Life has taught me very little, but one thing I have learned is that the only employee of local councils with a genuine vocation is the rat-catcher. He always loves his rats, eliminating them with the deepest respect, and is extremely knowledgeable and interesting about their habits — which are, indeed, very interesting.
The last time I had to call a rat-catcher out, I smelt a rat under my dining room floorboards where it had died. The rat-catcher confirmed my diagnosis and told me that I had two choices: I could lift up the floorboards and remove the rat, or I could wait six weeks, after which the smell would go. Because I knew that rat-catchers are always competent, I trusted him and decided to wait; and lo, the smell disappeared after exactly six weeks.
I have always found it worthwhile to talk to people whose work many intellectuals would dismiss as uninteresting. For example, I have found that insurance loss adjusters have the deepest insight into human nature this side of Shakespeare. One of my favourite books, incidentally, is by John B Lewis, MD, and Charles C Bombaugh, MD (2nd ed., Baltimore, 1896). The title of the last chapter more or less sums up British social policy of the last 20 years: Self-Mutilation in Accident Insurance: 16 Illustrative Cases of this Criminal Folly. How else is one to explain the fact that our welfare state has produced more invalids than the first world war?
On returning to France, where they order these things very much the same, I called our bee and wasp man, who is an infallible guide on everything to do with bees, wasps, hornets, ants and termites — in short, the order Hymenoptera. The bees around us are dying out, but not the wasps, the hornets, the ants and the termites; he told us also that we had in our trees nests of a certain species of caterpillar, Thaumetopoea pityocampa, whose hairs caused severe skin irritation when they drop from the trees, like leopard in the African bush, on to unsuspecting people below. By coincidence, I read later that day an article in Liberation about this creature, which apparently is creeping northward in France and by the year 2025 (at its present rate of advance) will reach the Luxembourg Gardens, and make them intolerable to nannies with babies.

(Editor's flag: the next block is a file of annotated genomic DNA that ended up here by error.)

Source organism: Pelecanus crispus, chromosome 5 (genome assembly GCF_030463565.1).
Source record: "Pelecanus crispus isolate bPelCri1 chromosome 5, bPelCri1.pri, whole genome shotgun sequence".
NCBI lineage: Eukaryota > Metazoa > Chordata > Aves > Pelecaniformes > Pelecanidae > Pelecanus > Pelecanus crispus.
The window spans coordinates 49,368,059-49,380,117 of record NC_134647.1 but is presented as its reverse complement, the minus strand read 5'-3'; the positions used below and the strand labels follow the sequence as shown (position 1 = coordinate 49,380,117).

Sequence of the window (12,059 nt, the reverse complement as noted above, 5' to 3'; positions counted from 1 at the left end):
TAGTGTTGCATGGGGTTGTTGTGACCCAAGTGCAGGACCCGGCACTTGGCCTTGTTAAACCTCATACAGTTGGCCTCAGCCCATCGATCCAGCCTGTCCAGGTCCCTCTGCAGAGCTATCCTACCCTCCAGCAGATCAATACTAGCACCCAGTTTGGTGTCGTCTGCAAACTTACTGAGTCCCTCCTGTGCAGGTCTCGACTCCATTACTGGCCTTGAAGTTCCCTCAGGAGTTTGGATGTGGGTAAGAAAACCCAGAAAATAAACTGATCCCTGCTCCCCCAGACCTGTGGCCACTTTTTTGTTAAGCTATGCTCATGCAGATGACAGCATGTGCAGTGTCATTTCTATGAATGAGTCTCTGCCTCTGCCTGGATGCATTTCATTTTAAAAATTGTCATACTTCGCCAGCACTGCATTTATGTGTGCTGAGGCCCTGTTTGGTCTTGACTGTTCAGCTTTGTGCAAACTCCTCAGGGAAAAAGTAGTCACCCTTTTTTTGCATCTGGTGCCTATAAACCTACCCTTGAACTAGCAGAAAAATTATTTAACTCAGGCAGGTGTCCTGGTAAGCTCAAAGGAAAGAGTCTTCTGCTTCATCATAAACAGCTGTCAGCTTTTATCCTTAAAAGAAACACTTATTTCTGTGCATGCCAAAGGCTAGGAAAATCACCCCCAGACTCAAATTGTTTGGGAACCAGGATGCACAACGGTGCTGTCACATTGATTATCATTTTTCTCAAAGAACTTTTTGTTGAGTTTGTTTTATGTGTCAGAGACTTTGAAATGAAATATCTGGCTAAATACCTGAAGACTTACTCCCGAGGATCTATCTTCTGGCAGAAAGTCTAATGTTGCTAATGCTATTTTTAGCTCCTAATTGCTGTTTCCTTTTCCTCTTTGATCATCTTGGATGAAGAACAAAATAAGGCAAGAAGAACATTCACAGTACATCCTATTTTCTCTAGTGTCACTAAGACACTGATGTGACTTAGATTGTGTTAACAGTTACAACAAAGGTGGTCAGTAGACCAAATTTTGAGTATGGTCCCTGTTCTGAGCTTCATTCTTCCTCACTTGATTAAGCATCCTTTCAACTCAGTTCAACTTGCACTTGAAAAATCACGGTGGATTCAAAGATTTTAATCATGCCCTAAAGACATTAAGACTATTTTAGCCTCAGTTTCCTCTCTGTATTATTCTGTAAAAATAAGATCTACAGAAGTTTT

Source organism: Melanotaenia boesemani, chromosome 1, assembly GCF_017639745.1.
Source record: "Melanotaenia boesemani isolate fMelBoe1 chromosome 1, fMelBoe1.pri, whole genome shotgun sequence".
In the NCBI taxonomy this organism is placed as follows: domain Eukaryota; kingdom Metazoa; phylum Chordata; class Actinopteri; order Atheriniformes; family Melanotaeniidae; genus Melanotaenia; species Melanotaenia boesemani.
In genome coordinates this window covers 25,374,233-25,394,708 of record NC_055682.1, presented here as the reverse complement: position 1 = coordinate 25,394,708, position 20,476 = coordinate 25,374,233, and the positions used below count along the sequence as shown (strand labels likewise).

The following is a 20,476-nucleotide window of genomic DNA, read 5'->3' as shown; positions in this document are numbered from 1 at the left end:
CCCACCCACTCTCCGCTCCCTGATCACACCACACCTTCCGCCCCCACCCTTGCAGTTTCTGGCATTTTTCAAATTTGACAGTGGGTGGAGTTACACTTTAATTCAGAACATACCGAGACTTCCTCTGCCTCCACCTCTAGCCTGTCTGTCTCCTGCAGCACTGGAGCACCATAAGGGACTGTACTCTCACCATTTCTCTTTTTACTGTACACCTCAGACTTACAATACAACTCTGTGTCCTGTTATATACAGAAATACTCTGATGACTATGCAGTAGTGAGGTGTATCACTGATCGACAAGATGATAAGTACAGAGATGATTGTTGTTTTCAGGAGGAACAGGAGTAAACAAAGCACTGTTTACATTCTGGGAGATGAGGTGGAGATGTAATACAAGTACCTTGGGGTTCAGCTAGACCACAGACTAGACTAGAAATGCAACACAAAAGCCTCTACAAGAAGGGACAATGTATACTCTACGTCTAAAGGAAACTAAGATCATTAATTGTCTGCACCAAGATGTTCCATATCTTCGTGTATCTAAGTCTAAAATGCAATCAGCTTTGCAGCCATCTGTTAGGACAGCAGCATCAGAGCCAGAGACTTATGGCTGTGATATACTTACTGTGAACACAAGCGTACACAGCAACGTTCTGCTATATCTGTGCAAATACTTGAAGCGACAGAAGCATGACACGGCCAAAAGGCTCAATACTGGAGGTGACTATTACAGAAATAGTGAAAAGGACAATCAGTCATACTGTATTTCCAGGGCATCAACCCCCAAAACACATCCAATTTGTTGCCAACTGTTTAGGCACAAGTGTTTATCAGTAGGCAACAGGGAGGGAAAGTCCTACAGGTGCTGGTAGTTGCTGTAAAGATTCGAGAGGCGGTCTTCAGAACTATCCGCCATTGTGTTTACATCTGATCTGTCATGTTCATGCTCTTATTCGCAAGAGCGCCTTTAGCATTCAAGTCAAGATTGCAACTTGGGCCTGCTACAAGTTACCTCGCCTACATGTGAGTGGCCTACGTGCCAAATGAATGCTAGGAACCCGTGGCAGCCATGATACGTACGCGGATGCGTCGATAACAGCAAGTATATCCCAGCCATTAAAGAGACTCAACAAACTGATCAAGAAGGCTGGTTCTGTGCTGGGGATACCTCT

Truly, we are surrounded by unseen dangers. In Le Monde’s Saturday colour supplement I read an article about a new disease in Sweden that seems likely to spread to the rest of Europe across the Kategat. (Or is it the Skagarak? I always muddle them up, just like stalactites and stalagmites and Scylla and Charybdis.)
Thousands of people in Sweden now claim to be electrosensitive, that is to say sensitive to microwaves in the environment that make them ill; they have to have their homes insulated from such microwaves (at public expense of course), and walk about in electrorepellent metal netting while drawing sick pay.
Far be it from me to suggest that this illness is connected in any way, even remotely, with Stratagems and Conspiracies to Defraud Life Insurance Companies. Middle-class Swedes, the main sufferers, are just not like that. It is simply that their illness is in advance of its times. I have seen the future, and it does not go to work.